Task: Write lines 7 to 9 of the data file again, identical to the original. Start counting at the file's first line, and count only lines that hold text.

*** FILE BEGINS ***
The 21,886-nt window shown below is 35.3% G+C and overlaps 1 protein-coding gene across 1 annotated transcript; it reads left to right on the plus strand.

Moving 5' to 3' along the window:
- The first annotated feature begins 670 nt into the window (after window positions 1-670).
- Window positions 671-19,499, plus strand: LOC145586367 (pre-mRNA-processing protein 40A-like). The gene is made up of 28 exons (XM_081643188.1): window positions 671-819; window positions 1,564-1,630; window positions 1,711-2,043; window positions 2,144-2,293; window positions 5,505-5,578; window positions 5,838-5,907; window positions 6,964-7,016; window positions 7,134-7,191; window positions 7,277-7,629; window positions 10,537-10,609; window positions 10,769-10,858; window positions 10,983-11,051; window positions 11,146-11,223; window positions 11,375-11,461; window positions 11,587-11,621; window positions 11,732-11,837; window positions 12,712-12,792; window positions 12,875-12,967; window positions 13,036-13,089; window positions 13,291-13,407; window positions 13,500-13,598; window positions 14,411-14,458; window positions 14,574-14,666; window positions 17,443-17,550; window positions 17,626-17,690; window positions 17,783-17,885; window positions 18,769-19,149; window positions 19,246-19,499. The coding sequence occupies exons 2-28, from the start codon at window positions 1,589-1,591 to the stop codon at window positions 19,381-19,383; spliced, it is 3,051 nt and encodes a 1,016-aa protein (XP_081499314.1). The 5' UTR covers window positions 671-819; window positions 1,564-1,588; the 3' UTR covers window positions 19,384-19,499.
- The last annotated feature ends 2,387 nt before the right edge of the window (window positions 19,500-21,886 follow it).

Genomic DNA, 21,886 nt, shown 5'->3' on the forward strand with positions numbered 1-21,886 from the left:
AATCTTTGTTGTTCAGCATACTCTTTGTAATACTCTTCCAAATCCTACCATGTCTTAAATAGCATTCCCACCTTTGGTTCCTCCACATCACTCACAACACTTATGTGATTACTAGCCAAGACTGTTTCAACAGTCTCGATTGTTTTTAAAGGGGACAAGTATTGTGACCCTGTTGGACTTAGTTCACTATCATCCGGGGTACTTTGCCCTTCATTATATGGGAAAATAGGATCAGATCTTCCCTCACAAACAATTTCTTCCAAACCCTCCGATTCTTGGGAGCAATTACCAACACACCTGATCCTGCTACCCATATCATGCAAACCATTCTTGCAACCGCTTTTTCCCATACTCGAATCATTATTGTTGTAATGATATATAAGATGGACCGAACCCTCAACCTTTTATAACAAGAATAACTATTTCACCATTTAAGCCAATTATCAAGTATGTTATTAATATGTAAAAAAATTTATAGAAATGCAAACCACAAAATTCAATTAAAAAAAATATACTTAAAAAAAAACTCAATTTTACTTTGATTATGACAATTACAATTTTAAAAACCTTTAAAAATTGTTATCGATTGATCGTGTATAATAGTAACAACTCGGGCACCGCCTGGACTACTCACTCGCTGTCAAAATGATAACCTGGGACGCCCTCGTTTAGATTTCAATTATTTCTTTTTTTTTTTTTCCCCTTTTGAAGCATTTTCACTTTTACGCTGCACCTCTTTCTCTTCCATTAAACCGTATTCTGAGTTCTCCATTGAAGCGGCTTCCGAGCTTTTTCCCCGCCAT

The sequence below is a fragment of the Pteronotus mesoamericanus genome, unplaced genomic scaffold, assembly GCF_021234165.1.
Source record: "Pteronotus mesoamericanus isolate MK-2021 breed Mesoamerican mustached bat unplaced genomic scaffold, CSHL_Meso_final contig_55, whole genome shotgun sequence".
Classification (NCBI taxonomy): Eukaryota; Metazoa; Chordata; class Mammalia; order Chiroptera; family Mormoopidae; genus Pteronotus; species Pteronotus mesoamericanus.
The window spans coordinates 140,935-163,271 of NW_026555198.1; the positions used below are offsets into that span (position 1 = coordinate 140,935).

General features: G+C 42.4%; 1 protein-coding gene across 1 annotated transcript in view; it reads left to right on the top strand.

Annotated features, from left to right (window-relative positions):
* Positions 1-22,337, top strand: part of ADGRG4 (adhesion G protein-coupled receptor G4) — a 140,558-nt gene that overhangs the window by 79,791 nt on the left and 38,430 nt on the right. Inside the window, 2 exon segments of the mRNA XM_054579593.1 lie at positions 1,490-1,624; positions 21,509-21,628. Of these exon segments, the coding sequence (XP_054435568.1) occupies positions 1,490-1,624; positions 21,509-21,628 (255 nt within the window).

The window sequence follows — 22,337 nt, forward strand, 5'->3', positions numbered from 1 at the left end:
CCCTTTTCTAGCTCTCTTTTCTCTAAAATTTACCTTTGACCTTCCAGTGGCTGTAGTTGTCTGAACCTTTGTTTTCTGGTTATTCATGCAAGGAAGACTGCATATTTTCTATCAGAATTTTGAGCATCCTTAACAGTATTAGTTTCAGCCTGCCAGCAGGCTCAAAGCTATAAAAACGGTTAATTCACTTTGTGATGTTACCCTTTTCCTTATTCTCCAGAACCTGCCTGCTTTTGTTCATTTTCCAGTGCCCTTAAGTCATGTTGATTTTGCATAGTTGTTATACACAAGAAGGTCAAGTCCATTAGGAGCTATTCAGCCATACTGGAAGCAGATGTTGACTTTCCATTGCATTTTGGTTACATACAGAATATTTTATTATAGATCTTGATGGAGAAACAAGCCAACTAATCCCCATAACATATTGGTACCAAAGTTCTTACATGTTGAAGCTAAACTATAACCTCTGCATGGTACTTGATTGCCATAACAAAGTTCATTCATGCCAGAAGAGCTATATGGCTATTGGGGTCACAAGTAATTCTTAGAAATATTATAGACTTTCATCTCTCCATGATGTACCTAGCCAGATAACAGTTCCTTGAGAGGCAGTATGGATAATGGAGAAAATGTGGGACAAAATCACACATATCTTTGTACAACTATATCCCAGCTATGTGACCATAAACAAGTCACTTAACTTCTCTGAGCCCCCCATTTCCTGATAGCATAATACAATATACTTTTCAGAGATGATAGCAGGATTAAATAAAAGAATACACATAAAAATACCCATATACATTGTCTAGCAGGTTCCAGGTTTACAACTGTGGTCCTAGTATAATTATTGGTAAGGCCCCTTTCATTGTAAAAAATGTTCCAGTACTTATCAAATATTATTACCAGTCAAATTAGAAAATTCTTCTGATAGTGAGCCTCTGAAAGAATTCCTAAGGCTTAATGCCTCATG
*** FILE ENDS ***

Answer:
AATCTTTGTTGTTCAGCATACTCTTTGTAATACTCTTCCAAATCCTACCATGTCTTAAATAGCATTCCCACCTTTGGTTCCTCCACATCACTCACAACACTTATGTGATTACTAGCCAAGACTGTTTCAACAGTCTCGATTGTTTTTAAAGGGGACAAGTATTGTGACCCTGTTGGACTTAGTTCACTATCATCCGGGGTACTTTGCCCTTCATTATATGGGAAAATAGGATCAGATCTTCCCTCACAAACAATTTCTTCCAAACCCTCCGATTCTTGGGAGCAATTACCAACACACCTGATCCTGCTACCCATATCATGCAAACCATTCTTGCAACCGCTTTTTCCCATACTCGAATCATTATTGTTGTAATGATATATAAGATGGACCGAACCCTCAACCTTTTATAACAAGAATAACTATTTCACCATTTAAGCCAATTATCAAGTATGTTATTAATATGTAAAAAAATTTATAGAAATGCAAACCACAAAATTCAATTAAAAAAAATATACTTAAAAAAAAACTCAATTTTACTTTGATTATGACAATTACAATTTTAAAAACCTTTAAAAATTGTTATCGATTGATCGTGTATAATAGTAACAACTCGGGCACCGCCTGGACTACTCACTCGCTGTCAAAATGATAACCTGGGACGCCCTCGTTTAGATTTCAATTATTTCTTTTTTTTTTTTTCCCCTTTTGAAGCATTTTCACTTTTACGCTGCACCTCTTTCTCTTCCATTAAACCGTATTCTGAGTTCTCCATTGAAGCGGCTTCCGAGCTTTTTCCCCGCCAT

The sequence below is a fragment of the Pteronotus mesoamericanus genome, unplaced genomic scaffold, assembly GCF_021234165.1.
Source record: "Pteronotus mesoamericanus isolate MK-2021 breed Mesoamerican mustached bat unplaced genomic scaffold, CSHL_Meso_final contig_55, whole genome shotgun sequence".